Gabriel Okolski: The case for consistency

I’m damn proud of my GWorld card.

Throughout nearly four years of scratches, swipes and abuse, the card has barely faded and still lets me pay way too much for food around campus. Even the picture is unchanged – it still shows a bright-eyed, idyllic freshman whose spirits had yet to be broken.

Unfortunately, the same consistency cannot be attributed to the humble institution that had its own little part in breaking those spirits. During the same four years, a wide number of critical services and programs have experienced major change, from a J Street overhaul and subsequent tweaks, to changes in the way students choose their housing.

While our generation may seem to have a hopelessly short attention span and a bad case of hyperactivity, the University that we attend should strive to provide a more consistent experience to its students. In the end, constant tweaks and larger changes to familiar policies and programs only serve to upset students, and they erode GW’s image as a stable academic institution.

For the decision-makers in Rice Hall, using the University’s programs as an experiment to find the best mix of services may seem like common-sense business. Of course, it is admirable to strive for the best possible system that will best serve students. But the view on the ground for students seems to indicate that there are limits to the benefits of change.

Quite honestly, if I woke up one day during my freshman year to the GW that exists today, I would be very confused and temporarily lost for quite some time. It’s even a problem for those of us who have been a while – a friend recently suggested getting dinner at J Street, and I had to remind her that the place is barely open at the dinner hour any more.

I’ve heard complaints from a number of students on similar changes, from the new and very different iHousing program to the relocation of the key depot from Thurston Hall to New Hall to other changes in offices. Communication about some of these decisions is often weak or non-existent, and students must discern what is going on through personal experience and word of mouth.

While constant evaluation of current initiatives is necessary for a healthy and happy GW, frequent changes of major programs and departments is probably a bad way to give students a positive experience. Frequent overhauls only frustrate the student body and force students to continually adapt to situations for which they are unfamiliar.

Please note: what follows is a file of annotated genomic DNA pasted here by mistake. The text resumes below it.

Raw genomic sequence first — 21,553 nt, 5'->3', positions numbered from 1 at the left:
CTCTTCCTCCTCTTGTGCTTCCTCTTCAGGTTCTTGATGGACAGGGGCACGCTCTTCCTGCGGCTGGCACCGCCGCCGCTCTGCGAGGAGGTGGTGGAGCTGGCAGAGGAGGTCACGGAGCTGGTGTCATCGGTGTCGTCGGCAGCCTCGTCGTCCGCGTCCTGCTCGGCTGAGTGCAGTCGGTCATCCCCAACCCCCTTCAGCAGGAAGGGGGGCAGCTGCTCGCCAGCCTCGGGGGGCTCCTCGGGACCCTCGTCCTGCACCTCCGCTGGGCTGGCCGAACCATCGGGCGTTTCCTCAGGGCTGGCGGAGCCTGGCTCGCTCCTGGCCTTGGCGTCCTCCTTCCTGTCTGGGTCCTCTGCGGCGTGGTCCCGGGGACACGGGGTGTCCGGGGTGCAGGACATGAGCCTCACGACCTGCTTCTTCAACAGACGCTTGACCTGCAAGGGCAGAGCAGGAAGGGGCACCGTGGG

Perhaps it wouldn’t be so bad if the changes brought significant improvement to an area of GW, but this often is not the case. A prime example of this is the J Street renovation, which resulted in a space that students have chosen not to frequent as much as the food court of four years ago. Perhaps University officials also believe that students will value novelty, as indicated by the hip new marketing campaign for iHousing. But once the allure of a new amenity or service wears off, students will just be left with confusion as to why the old system was changed.

In the future, when planning to overhaul major policies and programs, administrators must make a stronger effort to understand that students are seeking something stable and constant throughout their time at GW. Rather than completely replacing an aspect of the University that is drawing complaints and accompanying it with an attractive advertising campaign, planners should seek to gradually improve such areas.

Perhaps the best example of this GW mindset involves all the changes to University housing, including its selection, the organization in charge of dorms and the older students in place to mentor residents. Many student demands for housing cannot be accommodated at all without hurting some other group, and other demands deal with practical issues such as a seemingly unresponsive repair service. Reasonable changes could easily have been built into the former system without the total overhaul of departments, functions, and titles.

This sort of mindset should pervade GW initiatives in the future. Thankfully, I was not forced to buy a new GWorld during my time at GW; however, if current policies are any indication, the introduction of a new color card each year would not be a far stretch of the imagination.

-The writer, a senior majoring in political science and minoring in geoscience, is Hatchet opinions editor.

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